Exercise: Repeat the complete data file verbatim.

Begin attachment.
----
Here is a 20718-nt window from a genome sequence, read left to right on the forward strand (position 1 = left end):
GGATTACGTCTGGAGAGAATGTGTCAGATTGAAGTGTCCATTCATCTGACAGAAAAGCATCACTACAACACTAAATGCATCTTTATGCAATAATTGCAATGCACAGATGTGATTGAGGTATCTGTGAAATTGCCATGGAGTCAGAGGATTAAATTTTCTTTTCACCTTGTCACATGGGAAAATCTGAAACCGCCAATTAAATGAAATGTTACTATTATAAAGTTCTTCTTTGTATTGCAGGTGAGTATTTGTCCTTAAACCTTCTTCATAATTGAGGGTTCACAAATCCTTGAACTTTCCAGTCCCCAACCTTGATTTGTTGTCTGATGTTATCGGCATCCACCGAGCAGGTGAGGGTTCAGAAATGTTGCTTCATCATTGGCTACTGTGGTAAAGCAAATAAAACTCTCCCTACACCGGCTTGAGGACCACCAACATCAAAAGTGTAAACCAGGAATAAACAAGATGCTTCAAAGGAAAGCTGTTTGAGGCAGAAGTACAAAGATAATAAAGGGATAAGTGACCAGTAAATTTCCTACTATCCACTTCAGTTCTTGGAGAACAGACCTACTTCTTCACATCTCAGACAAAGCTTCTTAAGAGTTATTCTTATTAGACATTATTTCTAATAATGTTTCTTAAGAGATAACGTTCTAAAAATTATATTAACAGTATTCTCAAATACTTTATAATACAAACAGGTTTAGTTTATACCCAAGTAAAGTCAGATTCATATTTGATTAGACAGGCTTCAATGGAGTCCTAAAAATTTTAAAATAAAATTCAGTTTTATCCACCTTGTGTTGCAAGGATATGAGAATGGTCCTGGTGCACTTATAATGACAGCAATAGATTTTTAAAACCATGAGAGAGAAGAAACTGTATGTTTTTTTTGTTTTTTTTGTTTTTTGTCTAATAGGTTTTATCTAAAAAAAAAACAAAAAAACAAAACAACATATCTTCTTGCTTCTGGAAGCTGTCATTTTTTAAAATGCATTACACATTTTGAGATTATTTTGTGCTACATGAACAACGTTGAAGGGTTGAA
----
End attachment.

Here is a 20718-nt window from a genome sequence, read left to right on the forward strand (position 1 = left end):
GGATTACGTCTGGAGAGAATGTGTCAGATTGAAGTGTCCATTCATCTGACAGAAAAGCATCACTACAACACTAAATGCATCTTTATGCAATAATTGCAATGCACAGATGTGATTGAGGTATCTGTGAAATTGCCATGGAGTCAGAGGATTAAATTTTCTTTTCACCTTGTCACATGGGAAAATCTGAAACCGCCAATTAAATGAAATGTTACTATTATAAAGTTCTTCTTTGTATTGCAGGTGAGTATTTGTCCTTAAACCTTCTTCATAATTGAGGGTTCACAAATCCTTGAACTTTCCAGTCCCCAACCTTGATTTGTTGTCTGATGTTATCGGCATCCACCGAGCAGGTGAGGGTTCAGAAATGTTGCTTCATCATTGGCTACTGTGGTAAAGCAAATAAAACTCTCCCTACACCGGCTTGAGGACCACCAACATCAAAAGTGTAAACCAGGAATAAACAAGATGCTTCAAAGGAAAGCTGTTTGAGGCAGAAGTACAAAGATAATAAAGGGATAAGTGACCAGTAAATTTCCTACTATCCACTTCAGTTCTTGGAGAACAGACCTACTTCTTCACATCTCAGACAAAGCTTCTTAAGAGTTATTCTTATTAGACATTATTTCTAATAATGTTTCTTAAGAGATAACGTTCTAAAAATTATATTAACAGTATTCTCAAATACTTTATAATACAAACAGGTTTAGTTTATACCCAAGTAAAGTCAGATTCATATTTGATTAGACAGGCTTCAATGGAGTCCTAAAAATTTTAAAATAAAATTCAGTTTTATCCACCTTGTGTTGCAAGGATATGAGAATGGTCCTGGTGCACTTATAATGACAGCAATAGATTTTTAAAACCATGAGAGAGAAGAAACTGTATGTTTTTTTTGTTTTTTTTGTTTTTTGTCTAATAGGTTTTATCTAAAAAAAAAACAAAAAAACAAAACAACATATCTTCTTGCTTCTGGAAGCTGTCATTTTTTAAAATGCATTACACATTTTGAGATTATTTTGTGCTACATGAACAACGTTGAAGGGTTGAA